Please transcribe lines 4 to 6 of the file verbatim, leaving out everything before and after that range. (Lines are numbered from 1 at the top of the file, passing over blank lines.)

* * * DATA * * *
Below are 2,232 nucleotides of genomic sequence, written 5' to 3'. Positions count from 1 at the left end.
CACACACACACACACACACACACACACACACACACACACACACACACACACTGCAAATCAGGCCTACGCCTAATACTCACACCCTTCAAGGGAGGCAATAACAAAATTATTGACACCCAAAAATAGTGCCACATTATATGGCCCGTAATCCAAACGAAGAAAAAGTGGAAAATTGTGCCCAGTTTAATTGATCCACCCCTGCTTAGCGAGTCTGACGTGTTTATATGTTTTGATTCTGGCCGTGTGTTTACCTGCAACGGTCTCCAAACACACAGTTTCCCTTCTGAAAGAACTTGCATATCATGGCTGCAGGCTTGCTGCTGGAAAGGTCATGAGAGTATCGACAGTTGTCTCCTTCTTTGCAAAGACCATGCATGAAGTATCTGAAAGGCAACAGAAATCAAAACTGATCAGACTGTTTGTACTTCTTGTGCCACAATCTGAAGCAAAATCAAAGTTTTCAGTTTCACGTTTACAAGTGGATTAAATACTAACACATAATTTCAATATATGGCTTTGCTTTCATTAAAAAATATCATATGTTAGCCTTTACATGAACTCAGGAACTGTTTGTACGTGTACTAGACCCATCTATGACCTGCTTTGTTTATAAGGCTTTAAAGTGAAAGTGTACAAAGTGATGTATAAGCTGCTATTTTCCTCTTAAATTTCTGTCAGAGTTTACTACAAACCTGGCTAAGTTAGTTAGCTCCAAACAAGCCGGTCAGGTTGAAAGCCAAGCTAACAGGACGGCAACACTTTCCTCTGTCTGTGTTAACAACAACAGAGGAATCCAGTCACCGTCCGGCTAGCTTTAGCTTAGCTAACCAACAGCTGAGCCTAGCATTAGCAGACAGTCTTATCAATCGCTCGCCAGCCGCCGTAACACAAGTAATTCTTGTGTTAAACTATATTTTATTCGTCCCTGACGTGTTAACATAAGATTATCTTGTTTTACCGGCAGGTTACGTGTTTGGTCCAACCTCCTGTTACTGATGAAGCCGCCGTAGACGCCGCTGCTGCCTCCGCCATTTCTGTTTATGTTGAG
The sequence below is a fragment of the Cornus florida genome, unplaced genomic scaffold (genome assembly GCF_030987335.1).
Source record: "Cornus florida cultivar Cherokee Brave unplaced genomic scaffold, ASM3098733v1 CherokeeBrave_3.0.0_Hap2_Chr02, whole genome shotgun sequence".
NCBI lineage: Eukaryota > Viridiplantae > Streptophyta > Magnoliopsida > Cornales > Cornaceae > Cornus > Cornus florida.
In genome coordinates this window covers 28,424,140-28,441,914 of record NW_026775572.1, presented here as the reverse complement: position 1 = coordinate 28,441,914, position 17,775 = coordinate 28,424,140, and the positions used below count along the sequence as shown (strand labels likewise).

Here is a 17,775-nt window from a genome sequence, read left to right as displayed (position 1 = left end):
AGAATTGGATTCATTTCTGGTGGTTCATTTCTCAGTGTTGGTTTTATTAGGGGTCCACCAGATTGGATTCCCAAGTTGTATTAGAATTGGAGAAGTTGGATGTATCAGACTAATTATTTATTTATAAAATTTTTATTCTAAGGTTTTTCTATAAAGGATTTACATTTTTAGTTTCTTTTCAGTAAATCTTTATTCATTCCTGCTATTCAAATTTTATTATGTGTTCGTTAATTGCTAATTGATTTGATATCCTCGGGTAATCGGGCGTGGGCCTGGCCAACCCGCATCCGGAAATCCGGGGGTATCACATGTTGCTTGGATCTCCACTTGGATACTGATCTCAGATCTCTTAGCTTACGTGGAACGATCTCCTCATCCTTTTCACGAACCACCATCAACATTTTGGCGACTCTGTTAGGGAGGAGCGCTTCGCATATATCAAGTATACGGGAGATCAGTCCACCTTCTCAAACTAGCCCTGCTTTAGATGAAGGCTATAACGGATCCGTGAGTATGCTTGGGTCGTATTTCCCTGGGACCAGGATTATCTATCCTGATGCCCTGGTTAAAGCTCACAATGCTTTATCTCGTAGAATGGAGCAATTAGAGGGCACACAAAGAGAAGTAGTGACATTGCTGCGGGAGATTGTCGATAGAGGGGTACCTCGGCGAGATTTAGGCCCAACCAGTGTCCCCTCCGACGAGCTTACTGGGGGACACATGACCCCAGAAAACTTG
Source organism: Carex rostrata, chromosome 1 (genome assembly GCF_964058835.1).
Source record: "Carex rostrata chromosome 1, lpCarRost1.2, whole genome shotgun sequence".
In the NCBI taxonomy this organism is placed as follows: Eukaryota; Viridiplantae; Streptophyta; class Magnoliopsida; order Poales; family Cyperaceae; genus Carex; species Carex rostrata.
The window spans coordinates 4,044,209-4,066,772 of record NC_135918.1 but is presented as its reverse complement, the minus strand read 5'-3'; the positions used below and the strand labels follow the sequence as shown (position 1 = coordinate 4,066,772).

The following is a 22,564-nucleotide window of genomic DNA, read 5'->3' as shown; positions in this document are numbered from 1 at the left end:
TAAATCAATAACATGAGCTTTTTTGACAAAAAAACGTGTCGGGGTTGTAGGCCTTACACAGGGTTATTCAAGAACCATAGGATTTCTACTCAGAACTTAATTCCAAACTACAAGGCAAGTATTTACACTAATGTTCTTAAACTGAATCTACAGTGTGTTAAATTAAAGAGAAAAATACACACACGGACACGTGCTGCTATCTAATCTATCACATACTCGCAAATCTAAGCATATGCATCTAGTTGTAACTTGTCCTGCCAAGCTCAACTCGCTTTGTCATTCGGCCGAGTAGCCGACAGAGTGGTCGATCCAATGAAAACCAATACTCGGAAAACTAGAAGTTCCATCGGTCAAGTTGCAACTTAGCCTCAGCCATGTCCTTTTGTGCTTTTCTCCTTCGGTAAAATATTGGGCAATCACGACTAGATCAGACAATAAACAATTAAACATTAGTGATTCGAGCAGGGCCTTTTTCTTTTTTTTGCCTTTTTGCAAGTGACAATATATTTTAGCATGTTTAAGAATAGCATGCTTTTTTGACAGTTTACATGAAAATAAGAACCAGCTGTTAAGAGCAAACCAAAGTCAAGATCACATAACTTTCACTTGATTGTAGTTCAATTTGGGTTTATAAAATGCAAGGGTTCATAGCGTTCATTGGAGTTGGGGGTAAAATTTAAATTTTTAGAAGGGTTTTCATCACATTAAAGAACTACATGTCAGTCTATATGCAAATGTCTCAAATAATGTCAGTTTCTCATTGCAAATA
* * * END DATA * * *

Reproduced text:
Source record: "Cornus florida cultivar Cherokee Brave unplaced genomic scaffold, ASM3098733v1 CherokeeBrave_3.0.0_Hap2_Chr02, whole genome shotgun sequence".
NCBI lineage: Eukaryota > Viridiplantae > Streptophyta > Magnoliopsida > Cornales > Cornaceae > Cornus > Cornus florida.
In genome coordinates this window covers 28,424,140-28,441,914 of record NW_026775572.1, presented here as the reverse complement: position 1 = coordinate 28,441,914, position 17,775 = coordinate 28,424,140, and the positions used below count along the sequence as shown (strand labels likewise).